The award-winning Quilt Performing Arts Company has a mission to transform theatre by means of an exciting combination of different personalities, talents, emotions, experiences, visions, words and music – hence the company name, Quilt. Using “devised theatre” (or collaborative improvisation) as their main tool of expression, and under the leadership of Rayon McLean, the group’s main focus is to provide pieces with a strong social message that forces audiences to think and reflect, feel, laugh, and learn. For their performance on September 27, the company will be revisiting two pieces from their repertoire – Ancestral Spirits, which explores African-Caribbean ancestry, and Missing, which is about men who have been lost to society – and they will also improvise in response to works in the Young Talent 2015 exhibition.

As is now customary for Last Sundays, the doors will be open to the public from 11 am to 4 pm and the Quilt performance starts at 1:30. Admission and guided tours will be free. Contributions to our donations box are, however, much appreciated and help to fund exhibitions such as Young Talent 2015 and our Last Sundays programming. The gift and coffee shop will also be open for business.

Young Talent 2015 to Open on August 30

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The National Gallery of Jamaica is pleased to present Young Talent 2015, an exhibition which features ten artists living in and from Jamaica and under forty years old, namely: Greg Bailey, Alicia Brown, Katrina Coombs, Di-Andre Caprice Davis, Monique Gilpin, Domanie Hong, Howard Myrie, Richard Nattoo, Avagay Osborne, and Cosmo Whyte. The exhibition will open on Sunday, August 30, 2015 and will be on view at the National Gallery until November 14, 2015.

The first Young Talent exhibition was held in 1985, as part of JAMFEST 85, when Jamaica hosted the International Youth Conference. Young Talent 85 featured eleven young artists, including Basil Watson, Omari Ra, Khalfani Ra, and Petrine Archer-Straw. As part of the National Gallery’s strategies to uncover and support new developments of Jamaican art, Young Talent exhibitions have been organized intermittently since then, in 1989, 1995, 2002, and most recently in 2010, and many well-known contemporary Jamaican artists had their first major exhibition as part of the Young Talent series. Young Talent V in 2010 was particularly ground-breaking and launched a new generation of artists who have since revolutionized the Jamaican art landscape, such as Ebony G. Patterson, Phillip Thomas, Leasho Johnson and Oneika Russell. The National Gallery has also staged the New Roots exhibition in 2013, which was treated as a spin-off from the Young Talent series and featured artists such as Matthew McCarthy, Olivia McGilchrist, Camille Chedda, and Deborah Anzinger.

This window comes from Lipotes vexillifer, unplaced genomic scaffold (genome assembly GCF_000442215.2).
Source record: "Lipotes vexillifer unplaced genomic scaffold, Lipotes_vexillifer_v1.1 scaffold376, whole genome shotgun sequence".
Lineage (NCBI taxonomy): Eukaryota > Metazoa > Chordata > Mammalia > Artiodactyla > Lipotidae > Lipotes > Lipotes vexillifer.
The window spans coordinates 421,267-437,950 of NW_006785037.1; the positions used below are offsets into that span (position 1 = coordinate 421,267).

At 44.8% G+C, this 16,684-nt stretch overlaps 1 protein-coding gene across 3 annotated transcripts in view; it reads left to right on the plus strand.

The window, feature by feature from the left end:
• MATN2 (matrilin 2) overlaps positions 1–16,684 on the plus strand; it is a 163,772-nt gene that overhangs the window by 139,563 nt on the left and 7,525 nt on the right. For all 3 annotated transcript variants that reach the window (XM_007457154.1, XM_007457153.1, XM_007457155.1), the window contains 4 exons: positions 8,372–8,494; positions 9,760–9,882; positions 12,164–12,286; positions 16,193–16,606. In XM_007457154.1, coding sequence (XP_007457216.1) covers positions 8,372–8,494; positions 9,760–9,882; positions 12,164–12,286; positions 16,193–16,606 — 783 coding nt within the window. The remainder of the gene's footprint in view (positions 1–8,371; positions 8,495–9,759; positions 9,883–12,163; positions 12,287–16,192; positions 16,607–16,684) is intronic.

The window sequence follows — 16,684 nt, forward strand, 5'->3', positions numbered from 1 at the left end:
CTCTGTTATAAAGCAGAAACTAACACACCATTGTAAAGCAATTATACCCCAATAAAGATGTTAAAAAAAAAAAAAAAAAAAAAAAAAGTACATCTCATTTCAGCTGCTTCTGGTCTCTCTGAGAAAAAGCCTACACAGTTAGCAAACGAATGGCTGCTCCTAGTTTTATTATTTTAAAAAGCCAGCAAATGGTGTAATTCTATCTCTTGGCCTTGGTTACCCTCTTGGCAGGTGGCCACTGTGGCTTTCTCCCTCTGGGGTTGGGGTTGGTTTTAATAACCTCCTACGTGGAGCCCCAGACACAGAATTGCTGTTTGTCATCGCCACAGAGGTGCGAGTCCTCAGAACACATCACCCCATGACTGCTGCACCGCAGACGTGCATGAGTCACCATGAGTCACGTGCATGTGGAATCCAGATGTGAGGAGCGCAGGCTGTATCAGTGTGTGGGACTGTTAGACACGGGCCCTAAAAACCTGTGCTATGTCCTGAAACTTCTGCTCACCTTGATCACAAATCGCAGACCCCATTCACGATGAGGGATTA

To support what is presently an exceptionally energetic and innovative contemporary art scene in Jamaica, the National Gallery now intends to present Young Talent exhibitions every two years, in the years alternating with the Jamaica Biennial. For the present exhibition, Young Talent 2015, the National Gallery opened the selection process with a call for submissions and entries were received from thirty-five artists, from which ten were selected. While most of the selected artists already have an exhibition record, Howard Myrie, Avagay Osborne, and Domanie Hong have just graduated from the Edna Manley College, which continues to be the main engine for development and innovation in Jamaican art.

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Young Talent 2015 includes a healthy range of artistic media and practices, including new and more traditional media, including GIF collages, fibre-based work and representational painting, which coexist productively as part of Jamaica’s emerging contemporary art language. While some of it is also deeply personal, most of the work selected for Young Talent 2015 is explicitly or implicitly political—tackling challenging subjects such as gender violence, social dysfunction, power and marginalization, the politics of the body, and displacement and forced migration—and reflects the complex and unsettling cultural and political events and debates that shape the “post-postcolonial” world. One striking feature of the exhibition is the artists’ engagement with the materiality of their work, which is mined judiciously for its visual poetry and political implications. The result is a compelling and though-provoking exhibition, which should produce healthy debate about current artistic and cultural trends and about the broader social and political questions raised.

The August 30 opening function of Young Talent 2015 is presented as part of the National Gallery’s Last Sundays programme, with doors open from 11 am to 4 pm and the opening function at 1:30 pm. There will be no guest speaker and instead we will be screening a short video documentary on the participating artists. This will be followed by a musical performance by Jah9. As is customary, the event is free and open to the public but donations are welcomed, as these play an important role in funding projects such as Last Sundays and exhibitions such as Young Talent 2015.